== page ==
Export limiter imposed by Essential Energy on solar installation

Hi Everyone,
I’ve run into a problem with my request to Essential Energy to upgrade my home solar installation. I have 5kW and wanted to add more panels but I have been advised by Essential Energy that they will be limiting me to 6kW and that has to be spread at 2kW per phase of my three-phase system. Furthermore, a 6kW limiter costing $600 would have to be placed on my system.
I could appreciate their explanation. There are 32 homeowners connected to each street transformer. Transformers are overheating because too much solar electricity is being fed into them instead of being consumed. As I am in a residential area, there is no industry on the other side of the road consuming power during the day and Essential Energy do not measure the load on adjacent transformers to consider if my solar output could help with an adjacent power draw.
I was also given to understand that in future, all new solar systems would require the installation of inverters that would measure the street voltage and cease supply of solar-generated electricity if the street voltage was too high. The future for solar generation offsetting a little of the night-time draw seems bleak.
Is my only option to install batteries? I have not heard anyone say that batteries are cost-effective.
Value your thoughts,
Andrew Mac

You are correct batteries are not cost effective. They serve two purposes and are necessary 1) during power outage smart inverters supply power with battery backup at night and solar recharge during the day/ 2) for self consumption at night. We are here in vriginia most of our customers are opting for battery backup.

Hi Andrew

Great topic, thanks for posting. It seems like we are getting to a place in parts of Australia where the grid operators need to be able to have more control over the electricity produced by solar systems. Which is great, in terms of the fact that solar is creating that much generation. I thought it was only South Australia that currently had the solar capacity to worry the distributors, however I think it makes sense to plan ahead and ensure the right controls are in place. I believe German grid operators have much more control than in Australia (they also have to highest rooftop PV penetration).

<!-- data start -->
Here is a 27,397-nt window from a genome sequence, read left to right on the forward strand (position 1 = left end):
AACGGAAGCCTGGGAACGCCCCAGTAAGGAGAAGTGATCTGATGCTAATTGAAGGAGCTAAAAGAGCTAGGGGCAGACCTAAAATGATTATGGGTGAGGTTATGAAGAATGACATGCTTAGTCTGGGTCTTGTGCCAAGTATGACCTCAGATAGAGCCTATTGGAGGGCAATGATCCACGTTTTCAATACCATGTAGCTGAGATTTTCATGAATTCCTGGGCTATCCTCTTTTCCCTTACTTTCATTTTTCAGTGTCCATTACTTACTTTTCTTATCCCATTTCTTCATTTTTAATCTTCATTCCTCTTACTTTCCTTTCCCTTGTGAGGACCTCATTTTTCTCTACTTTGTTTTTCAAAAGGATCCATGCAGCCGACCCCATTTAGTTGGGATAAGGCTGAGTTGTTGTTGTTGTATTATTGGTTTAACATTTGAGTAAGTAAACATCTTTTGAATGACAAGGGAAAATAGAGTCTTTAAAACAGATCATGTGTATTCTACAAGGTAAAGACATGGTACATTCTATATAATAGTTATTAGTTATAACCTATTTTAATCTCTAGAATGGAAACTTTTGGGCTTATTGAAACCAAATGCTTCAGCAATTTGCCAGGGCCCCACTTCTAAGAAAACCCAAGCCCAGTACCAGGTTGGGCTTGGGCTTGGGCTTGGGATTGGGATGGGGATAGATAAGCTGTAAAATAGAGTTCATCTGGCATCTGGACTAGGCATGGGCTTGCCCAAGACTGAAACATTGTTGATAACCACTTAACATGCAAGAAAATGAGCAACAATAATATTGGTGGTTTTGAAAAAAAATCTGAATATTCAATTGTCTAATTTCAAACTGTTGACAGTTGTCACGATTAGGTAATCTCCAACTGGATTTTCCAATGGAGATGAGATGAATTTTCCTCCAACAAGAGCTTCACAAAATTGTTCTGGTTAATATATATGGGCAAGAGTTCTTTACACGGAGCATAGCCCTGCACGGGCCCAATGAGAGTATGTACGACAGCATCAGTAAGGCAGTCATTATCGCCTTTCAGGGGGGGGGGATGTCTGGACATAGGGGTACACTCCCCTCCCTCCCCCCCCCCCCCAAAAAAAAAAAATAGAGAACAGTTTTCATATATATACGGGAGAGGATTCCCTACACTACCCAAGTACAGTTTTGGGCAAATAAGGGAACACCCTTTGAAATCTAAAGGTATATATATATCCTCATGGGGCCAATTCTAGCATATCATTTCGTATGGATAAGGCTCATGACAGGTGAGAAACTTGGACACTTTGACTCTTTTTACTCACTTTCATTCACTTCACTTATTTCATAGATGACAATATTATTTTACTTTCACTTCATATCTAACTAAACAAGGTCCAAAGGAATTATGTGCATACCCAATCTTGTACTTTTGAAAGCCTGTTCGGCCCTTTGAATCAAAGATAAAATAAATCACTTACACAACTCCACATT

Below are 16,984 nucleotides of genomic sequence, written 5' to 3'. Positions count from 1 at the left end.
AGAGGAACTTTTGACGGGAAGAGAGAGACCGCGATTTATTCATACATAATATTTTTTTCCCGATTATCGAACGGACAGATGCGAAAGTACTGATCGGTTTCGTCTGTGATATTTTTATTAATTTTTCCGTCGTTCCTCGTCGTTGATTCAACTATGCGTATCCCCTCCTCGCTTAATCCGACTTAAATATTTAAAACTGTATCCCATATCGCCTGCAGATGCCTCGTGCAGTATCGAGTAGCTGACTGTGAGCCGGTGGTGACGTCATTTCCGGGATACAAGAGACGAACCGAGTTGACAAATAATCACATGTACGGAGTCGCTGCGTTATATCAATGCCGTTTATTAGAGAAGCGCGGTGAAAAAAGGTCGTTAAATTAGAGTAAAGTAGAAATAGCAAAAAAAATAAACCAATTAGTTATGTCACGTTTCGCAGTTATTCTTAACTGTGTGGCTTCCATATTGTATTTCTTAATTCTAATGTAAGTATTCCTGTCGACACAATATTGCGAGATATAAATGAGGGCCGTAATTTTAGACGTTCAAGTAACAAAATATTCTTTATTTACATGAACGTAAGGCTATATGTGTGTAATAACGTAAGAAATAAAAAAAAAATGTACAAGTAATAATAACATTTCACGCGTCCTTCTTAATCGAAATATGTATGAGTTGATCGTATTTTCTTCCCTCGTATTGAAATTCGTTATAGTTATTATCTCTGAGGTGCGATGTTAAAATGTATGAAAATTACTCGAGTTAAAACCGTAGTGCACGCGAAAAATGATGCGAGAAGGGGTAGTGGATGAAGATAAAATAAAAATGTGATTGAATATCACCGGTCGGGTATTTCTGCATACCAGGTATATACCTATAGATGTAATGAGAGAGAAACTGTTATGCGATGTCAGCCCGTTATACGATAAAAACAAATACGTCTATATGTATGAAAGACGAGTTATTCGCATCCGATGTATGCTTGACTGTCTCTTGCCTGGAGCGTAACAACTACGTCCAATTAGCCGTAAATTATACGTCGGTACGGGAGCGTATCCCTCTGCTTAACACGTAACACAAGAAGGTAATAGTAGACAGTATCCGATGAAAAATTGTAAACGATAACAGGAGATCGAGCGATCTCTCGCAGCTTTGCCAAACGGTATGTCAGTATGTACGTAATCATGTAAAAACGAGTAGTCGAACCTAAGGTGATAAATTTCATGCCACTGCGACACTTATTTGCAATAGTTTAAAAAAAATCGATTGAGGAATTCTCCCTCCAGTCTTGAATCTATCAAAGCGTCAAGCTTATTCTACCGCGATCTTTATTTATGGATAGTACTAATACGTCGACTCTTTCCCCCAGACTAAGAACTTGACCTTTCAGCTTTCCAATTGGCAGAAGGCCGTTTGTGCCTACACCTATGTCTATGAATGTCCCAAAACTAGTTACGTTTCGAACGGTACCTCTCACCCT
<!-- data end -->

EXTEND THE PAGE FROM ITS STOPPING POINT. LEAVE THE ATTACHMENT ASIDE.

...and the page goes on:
I guess we’ll be hearing a lot more about this over the next year, if that’s what distributors are starting to say. In which case, the financials of battery storage may start to change. Currently it simply doesn’t make sense financially to add batteries in most cases, but in a situation where the grid operators can essentially shut off your solar export rather than pay you for it, then the sums may change. The other thing that could happen to change the equation of battery storage is that if we have a high installation of smart meters, whilst grid operators may stop solar exports at times of low demand, they may on the other hand start to pay high amounts for exports in times or high demand. So if you have a full battery, and there’s demand for your power, you could get paid handsomely for it.

I hope more people with a bit more knowledge on the current policy of the distributors will give more info.


Hi Marty,
Thank you for your reply. I appreciated your insights and perspectives. I have heard whispers though, that if grid operators have access to cheaper coal generated electricity, they will be keen to refuse home-owner generated solar electricity, for which they have to pay more. From a business perspective, it would make sense for grid operators to flood the grid with coal generated electricity such that solar electricity from home-owners was not needed and could be “switched off”. A future where grid operators can shut down the solar exports of home-owners could almost make home solar a waste of money This would be particularly true for home-owners who are at work in daylight hours and the only electricity being consumed in their house is by the kitchen refrigerator.
Value your thoughts on whether there is any validity in this reasoning or if it is just disgruntled solar home-owner gossip.
Thanks again,

If only there were a sensible way to price carbon effectively, that economists and climate scientists agreed on, to allow the true value of coal and renewables to be reflected in the market :stuck_out_tongue_winking_eye:

Whilst for the foreseeable future there is indeed going to continue to be strong coal lobbies, and governments that support the coal industry, I think it’s a little cynical to think that grid operators would want to, or more importantly, be allowed to essentially throw available solar energy down the drain in preference for burning otherwise unrequired coal.

The reality is that in Qld and SA more than 30% of houses have solar installed, in Vic and NSW it’s around 20%. It would be a brave (or stupid) government that not only allows that many voters financial investments to turn upside down, but also pisses off the majority of voters that want action on climate change. 2019 was the biggest year for rooftop solar in Australia, and solar and wind can now, after dramatic cost reductions over the last decade, stand up to coal and other fossil fuels without subsidies.

A carbon price would make this all a hell of a lot simpler, but even without it I can’t see any serious reversal away from our current trend toward more renewables and less coal.

I think the grid operators are facing a genuine technical challenge with increased rooftop solar. However, the solution to the challenge could most definitely become very political (just as the solution to Australia’s internet problem became very political).


Hi Marty,
Many thanks for your perspectives. They are greatly appreciated.
Best wishes,